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Belarus: President pardons nine convicted for December protests
12 Aug 2011
BY MARTA COOPER

Belarusian President Alexander Lukashenko has pardoned nine of the 41 people convicted for taking part in the December 19 protests that followed his higly disputed re-election. RFE/RL’s Belarus Service reported that the nine freed had requested an amnesty, admitted taking part in the demonstrations, and pledged not to engage in such activities again. Of the nine amnestied, four have been named as Dimitry Drozd, Artem Gribkov, Serguey Kazakov and Andrei Protasenya. Two more who are thought to have been released have been named as Vladimir Loban and Alexander Klafkovsky, while the names of the remaining three remain unknown.

BACKGROUND ON SOME OF THE RELEASED MEN

On 5 May Dmitry Drozd (Дзьмітры Дрозд, Дмитрий Дрозд), 38, was sentenced to 3 years in medium security colony. Drozd has a degree in photo-technique from Minsk Technological College and graduated from the history faculty at Belarus State University in 2005. He worked as a photographer, scientist, and researcher of archives. In 2010 he published The Landowners of Minsk Province 1861-1900, and has been working on a second book about the history of photography and the lives of photographers in 20th century. During the 2010 election campaign Drozd was a member of Andrei Sannikov’s election team. He was detained and arrested for 10 days for participating in the 19 December rally, and arrested for taking part in z protest on 1 February.

Artem Gribkov (Арцём Грыбкоў, Артем Грибков), 22, was sentenced to 4 years in a medium security colony on 26 May. Born in Korelichi, he studied at the Minsk College of Light Industry and worked at the Minsk mall, Hippo, as a loader and hydraulic press operator. It is reported that he is not a member of any political party and has no interest in politics. During the trial Gribkov partly accepted his guilt, saying he had hit the shields of the military police, but did not accept causing any physical damage.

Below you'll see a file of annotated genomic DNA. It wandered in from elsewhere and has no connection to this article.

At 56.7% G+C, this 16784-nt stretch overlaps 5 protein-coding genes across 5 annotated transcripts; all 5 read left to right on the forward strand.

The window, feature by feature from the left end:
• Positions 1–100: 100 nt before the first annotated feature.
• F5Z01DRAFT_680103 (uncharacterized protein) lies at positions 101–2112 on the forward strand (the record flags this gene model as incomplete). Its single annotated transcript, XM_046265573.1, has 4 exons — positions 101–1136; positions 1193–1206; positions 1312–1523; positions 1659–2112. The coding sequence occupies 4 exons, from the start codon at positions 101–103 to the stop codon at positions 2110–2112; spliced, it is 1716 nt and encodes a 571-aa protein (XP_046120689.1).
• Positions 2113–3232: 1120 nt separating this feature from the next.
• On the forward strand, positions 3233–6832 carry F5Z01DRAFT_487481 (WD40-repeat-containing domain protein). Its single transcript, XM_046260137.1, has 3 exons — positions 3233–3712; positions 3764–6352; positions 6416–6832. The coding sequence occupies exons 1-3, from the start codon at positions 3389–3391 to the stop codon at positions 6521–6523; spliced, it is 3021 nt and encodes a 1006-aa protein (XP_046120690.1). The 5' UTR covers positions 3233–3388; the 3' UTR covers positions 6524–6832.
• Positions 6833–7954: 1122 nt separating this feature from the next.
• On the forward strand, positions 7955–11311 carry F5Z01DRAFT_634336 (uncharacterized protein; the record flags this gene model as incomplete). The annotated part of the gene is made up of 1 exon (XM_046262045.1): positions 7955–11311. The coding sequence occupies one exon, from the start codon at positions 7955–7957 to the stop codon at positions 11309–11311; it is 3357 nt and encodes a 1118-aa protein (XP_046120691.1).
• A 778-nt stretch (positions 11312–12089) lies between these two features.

On 12 May Serguey Kazakov (Сяргей Казакоў, Сергей Казаков) was sentenced to 3 years’ imprisonment in a standard security colony. Kazakov was born 12 February 1992 in Leninogorsk (Russia), before his family moved to Belarus. Kazakov graduated from Minsk secondary school N 85, and since the age of 16 has worked as a loader, a delivery driver, and was an amateur-musician. Kazakov was an activist for the “European Belarus” campaign. On 27 January he was arrested in his work place, his family flat was searched and his computers were confiscated. During his first interrogation, military police officers told him his mobile number was registered on 19 December from the place of the rally, which was used as evidence that he had taken part in the mass disorder. Prosecutors said Kazakov struck military police officers 20 times, but human rights group spring96.org said it was not evident from a video report that he had hit the officers, nor that his activity could be qualified as participating in a riot. During the open trial Kazakov said he didn’t see any officer being beaten, and saw only flags around him. Kazakov didn’t accept his participation in mass riots, instead explaining his actions as hooliganism, spring96 said.